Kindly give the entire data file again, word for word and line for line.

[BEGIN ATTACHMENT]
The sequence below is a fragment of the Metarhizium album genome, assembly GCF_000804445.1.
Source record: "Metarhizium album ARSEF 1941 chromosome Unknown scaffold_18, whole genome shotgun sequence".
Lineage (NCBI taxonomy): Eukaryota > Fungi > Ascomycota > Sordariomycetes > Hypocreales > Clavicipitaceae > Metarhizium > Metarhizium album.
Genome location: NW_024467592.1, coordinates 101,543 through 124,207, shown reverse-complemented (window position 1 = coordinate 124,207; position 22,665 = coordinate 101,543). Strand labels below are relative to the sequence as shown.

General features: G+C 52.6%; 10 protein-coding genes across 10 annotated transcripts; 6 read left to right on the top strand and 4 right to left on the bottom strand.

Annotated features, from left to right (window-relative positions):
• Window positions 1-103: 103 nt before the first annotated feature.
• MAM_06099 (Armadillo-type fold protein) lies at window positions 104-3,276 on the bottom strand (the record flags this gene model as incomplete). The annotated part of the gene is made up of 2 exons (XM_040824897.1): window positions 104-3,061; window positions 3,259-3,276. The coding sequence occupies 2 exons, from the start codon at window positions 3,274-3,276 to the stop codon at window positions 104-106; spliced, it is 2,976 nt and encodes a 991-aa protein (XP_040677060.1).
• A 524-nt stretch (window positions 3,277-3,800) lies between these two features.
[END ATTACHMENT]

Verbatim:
The sequence below is a fragment of the Metarhizium album genome, assembly GCF_000804445.1.
Source record: "Metarhizium album ARSEF 1941 chromosome Unknown scaffold_18, whole genome shotgun sequence".
Lineage (NCBI taxonomy): Eukaryota > Fungi > Ascomycota > Sordariomycetes > Hypocreales > Clavicipitaceae > Metarhizium > Metarhizium album.
Genome location: NW_024467592.1, coordinates 101,543 through 124,207, shown reverse-complemented (window position 1 = coordinate 124,207; position 22,665 = coordinate 101,543). Strand labels below are relative to the sequence as shown.

General features: G+C 52.6%; 10 protein-coding genes across 10 annotated transcripts; 6 read left to right on the top strand and 4 right to left on the bottom strand.

Annotated features, from left to right (window-relative positions):
• Window positions 1-103: 103 nt before the first annotated feature.
• MAM_06099 (Armadillo-type fold protein) lies at window positions 104-3,276 on the bottom strand (the record flags this gene model as incomplete). The annotated part of the gene is made up of 2 exons (XM_040824897.1): window positions 104-3,061; window positions 3,259-3,276. The coding sequence occupies 2 exons, from the start codon at window positions 3,274-3,276 to the stop codon at window positions 104-106; spliced, it is 2,976 nt and encodes a 991-aa protein (XP_040677060.1).
• A 524-nt stretch (window positions 3,277-3,800) lies between these two features.